It turns out Petto isn’t the creator of the deadly toys after all.  It’s his son Pino, the creepy, abused teenager in the background of the movie the whole time.  We soon learn that Pino is a robot created by his father Joe after Joe’s pregnant wife died in an accident years ago.  In the funnest movie twist I’ve seen in a while, it turns out Joe Petto (read Geppetto) has made a wooden boy come to robotic life--and now this PINOcchio son is jealous of the real boy, Derek.  Pino wants to eliminate the youngster and has been making the deadly toys in his father's twisted workshop.

Adding another creepy weird layer to it all, Pino has Oedipal feelings for Sarah, Derek’s mother, and wants to consummate his love for her! Of course, what every real boy needs is a strong father figure and Noah (Derek's biological father and Sarah's lover) arrives just in time to put a stop to all the trouble Pino has brought.


That kidnapping Santa wasn't Joe after all--it was Pino donning another face!

Pino--or Pinocchio--here looks like a manufactured cross between Davey from Davey & Goliath, and DEVO (when they wore plastic hair.)  Very creepy!

Remember in the original Pinocchio story, the wooden figure just wants to be a real boy!  In SNDN 5, the same is very dark motivation for Pino.

There are quite a few Christmas movies and specials that bring toys to life (many of them on the fringes of being very scary.) Many more weave familiar fairy tales into holiday adventures. SNDN 5 humorously places an original spin on these common story lines, making this mystery unfold within a campy horror film.

Did you recognize what Derek is watching on TV in the beginning of the movie?  He’s watching the animated Saturday morning cartoon series Rambo:The Force of Freedom. Yes--the series has a Christmas episode!
 
SNDN 5 has a few other fun pop culture references in it as well, including an all-too-brief part for cult film/TV actor Clint Howard. (Clint is also the real-life brother of director/actor Ron Howard.) In SNDN 5, Howard plays a co-worker to Noah, another shopping center Santa Claus named Ricky.  Fans of SNDN 4 might remember the characters of Ricky, Kim, and Lonnie who also make brief appearance here in SNDN 5.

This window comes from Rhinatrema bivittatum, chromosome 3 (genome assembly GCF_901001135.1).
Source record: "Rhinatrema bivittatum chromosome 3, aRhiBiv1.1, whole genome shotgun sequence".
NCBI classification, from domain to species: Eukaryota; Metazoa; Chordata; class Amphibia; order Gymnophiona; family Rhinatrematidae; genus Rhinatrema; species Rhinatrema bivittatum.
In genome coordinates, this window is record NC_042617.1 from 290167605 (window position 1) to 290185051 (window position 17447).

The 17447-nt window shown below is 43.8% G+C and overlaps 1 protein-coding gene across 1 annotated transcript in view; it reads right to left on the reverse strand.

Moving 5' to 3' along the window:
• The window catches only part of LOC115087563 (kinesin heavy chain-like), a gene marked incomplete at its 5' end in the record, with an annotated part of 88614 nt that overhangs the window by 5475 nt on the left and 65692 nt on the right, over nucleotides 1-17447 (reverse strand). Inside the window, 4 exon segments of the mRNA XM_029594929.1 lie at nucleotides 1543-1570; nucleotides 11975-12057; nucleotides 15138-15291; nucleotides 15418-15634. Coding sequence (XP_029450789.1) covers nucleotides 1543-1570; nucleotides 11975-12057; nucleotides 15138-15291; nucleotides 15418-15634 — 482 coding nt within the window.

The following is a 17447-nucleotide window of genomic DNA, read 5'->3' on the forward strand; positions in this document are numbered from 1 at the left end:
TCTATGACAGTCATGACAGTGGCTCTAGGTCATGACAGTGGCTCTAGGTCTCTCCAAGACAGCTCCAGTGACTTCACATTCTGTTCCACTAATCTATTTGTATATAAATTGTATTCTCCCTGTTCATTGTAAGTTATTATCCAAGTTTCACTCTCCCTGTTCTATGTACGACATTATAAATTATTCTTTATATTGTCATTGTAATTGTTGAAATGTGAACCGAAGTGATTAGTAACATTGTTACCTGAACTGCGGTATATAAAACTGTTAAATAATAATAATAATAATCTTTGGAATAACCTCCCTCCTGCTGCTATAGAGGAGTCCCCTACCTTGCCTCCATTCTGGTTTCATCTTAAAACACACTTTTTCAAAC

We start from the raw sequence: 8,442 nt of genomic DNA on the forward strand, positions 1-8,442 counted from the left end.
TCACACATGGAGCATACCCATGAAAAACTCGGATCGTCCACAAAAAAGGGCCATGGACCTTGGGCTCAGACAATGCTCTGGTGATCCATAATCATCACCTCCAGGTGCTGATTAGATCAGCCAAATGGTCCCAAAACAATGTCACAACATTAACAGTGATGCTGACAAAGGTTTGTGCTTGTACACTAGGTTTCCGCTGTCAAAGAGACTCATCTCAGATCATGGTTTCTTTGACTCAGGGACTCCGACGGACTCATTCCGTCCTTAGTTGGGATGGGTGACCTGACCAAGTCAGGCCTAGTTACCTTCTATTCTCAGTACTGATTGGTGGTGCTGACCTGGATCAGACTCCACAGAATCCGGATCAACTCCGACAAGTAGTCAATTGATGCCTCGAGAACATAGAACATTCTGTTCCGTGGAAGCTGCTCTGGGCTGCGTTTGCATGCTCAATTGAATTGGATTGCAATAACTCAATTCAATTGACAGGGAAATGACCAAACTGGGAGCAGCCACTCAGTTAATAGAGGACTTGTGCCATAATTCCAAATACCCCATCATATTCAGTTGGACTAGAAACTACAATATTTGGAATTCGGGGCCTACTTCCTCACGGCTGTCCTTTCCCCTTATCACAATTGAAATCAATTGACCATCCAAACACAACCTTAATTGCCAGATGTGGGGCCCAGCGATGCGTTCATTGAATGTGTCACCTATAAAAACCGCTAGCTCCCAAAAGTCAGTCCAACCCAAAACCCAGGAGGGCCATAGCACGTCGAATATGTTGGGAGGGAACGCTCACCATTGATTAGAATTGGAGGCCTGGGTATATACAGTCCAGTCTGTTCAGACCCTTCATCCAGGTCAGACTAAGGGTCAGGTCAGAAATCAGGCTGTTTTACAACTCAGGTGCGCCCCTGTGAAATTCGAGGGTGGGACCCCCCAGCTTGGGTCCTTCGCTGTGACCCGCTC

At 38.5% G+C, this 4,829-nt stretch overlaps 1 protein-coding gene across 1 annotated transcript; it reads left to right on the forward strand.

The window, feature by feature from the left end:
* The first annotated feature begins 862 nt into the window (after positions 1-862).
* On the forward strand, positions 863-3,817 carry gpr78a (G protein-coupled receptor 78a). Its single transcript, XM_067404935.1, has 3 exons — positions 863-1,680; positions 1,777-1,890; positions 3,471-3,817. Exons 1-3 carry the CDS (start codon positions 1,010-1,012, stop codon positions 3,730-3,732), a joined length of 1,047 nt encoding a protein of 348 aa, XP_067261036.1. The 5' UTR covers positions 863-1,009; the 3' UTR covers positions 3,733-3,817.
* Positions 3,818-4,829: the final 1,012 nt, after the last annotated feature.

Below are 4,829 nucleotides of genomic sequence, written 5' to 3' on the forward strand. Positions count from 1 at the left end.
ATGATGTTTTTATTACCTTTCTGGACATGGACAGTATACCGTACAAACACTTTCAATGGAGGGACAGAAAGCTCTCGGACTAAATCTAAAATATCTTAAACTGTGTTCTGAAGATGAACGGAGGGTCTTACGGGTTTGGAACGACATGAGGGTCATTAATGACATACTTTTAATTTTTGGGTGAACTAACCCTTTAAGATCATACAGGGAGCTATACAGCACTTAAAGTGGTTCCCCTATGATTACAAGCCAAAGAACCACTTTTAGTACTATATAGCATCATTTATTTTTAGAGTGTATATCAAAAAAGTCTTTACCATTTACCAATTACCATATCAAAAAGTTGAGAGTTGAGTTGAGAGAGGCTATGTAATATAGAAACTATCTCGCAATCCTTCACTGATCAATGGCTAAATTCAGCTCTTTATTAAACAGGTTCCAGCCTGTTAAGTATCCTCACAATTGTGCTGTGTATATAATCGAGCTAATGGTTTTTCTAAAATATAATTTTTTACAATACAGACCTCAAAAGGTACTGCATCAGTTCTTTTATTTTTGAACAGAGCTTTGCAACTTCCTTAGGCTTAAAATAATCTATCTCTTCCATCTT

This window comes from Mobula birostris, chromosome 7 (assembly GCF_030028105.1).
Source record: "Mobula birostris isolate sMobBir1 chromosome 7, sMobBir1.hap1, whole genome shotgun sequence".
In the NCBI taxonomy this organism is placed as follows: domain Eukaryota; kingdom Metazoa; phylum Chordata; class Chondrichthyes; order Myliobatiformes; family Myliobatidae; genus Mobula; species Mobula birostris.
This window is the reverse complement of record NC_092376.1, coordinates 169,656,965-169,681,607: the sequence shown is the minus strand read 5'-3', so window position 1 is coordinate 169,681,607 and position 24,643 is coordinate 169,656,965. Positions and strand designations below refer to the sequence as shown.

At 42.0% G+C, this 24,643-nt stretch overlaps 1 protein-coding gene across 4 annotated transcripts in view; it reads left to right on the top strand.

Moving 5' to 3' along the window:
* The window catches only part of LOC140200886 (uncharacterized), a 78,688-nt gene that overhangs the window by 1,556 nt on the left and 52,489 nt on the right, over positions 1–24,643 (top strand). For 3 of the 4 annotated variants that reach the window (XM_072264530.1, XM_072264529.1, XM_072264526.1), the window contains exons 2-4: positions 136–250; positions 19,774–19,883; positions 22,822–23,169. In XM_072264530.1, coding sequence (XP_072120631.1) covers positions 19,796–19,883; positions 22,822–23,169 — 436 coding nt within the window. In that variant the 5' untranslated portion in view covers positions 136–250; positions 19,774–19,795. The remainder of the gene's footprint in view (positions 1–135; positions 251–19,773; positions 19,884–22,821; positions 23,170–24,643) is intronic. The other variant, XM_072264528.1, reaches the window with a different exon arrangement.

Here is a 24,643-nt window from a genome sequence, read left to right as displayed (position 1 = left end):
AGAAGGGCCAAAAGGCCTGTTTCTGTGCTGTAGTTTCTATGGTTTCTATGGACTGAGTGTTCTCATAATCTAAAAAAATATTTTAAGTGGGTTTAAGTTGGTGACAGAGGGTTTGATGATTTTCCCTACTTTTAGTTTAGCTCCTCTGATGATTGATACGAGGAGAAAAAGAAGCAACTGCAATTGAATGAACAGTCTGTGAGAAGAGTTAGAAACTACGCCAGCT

Clint Howard as Ricky

Let us not overlook one of the primary elements of the first, second, and third SNDN movies.  (SNDN 5 teases our expectations with this same set up). These stories all begin with a young person who sees something so traumatizing, that they become madmen. I find this to be a brilliant premise for a horror movie--essentially daring viewers to watch a traumatizing story about an ax-wielding Santa Claus where viewers are shown the consequences: they too will be made madmen! (The Ring series of films and its imitators seemed to have taken a similar cause and effect to the next level, from metaphor to literal, but this concept is here in these earlier SNDN films too).  What could be more traumatizing than seeing a crazed, deadly Santa Claus?


Monday, October 20, 2014

Love Boat Christmas (1977)


I know I'm not the only one looking forward to more seasons of The Love Boat being released on DVD.
 
With the hundreds of hours of new holiday programming generated each November and December, it's so easy to forget about the classics. Sometimes we can lose track of our Christmas spirit unless we actively incorporate the past into the present. How long has it been since you've seen this The Love Boat holiday episode? The first season's "Lonely At the Top/Divorce Me, Please/Silent Night" is certainly one of those classic episodes that evokes not only nostalgia for Christmases past but warm TV memories as well.


Father Mike is played by actor Dick Sargent.

The 1977 Christmas episode follows the same, familiar Love Boat formula of three story lines.  In "Lonely At the Top," the crew welcomes Father Mike and six orphan boys from the home he runs.  It is explained that Father Mike brings the orphans each year on the Christmas cruise courtesy of an anonymous benefactor.  The captain seeks Father Mike's advice about feeling lonely over the holidays.


The happy couple that really hates each other is played by actress/singer Florence Henderson and comedian Shecky Greene.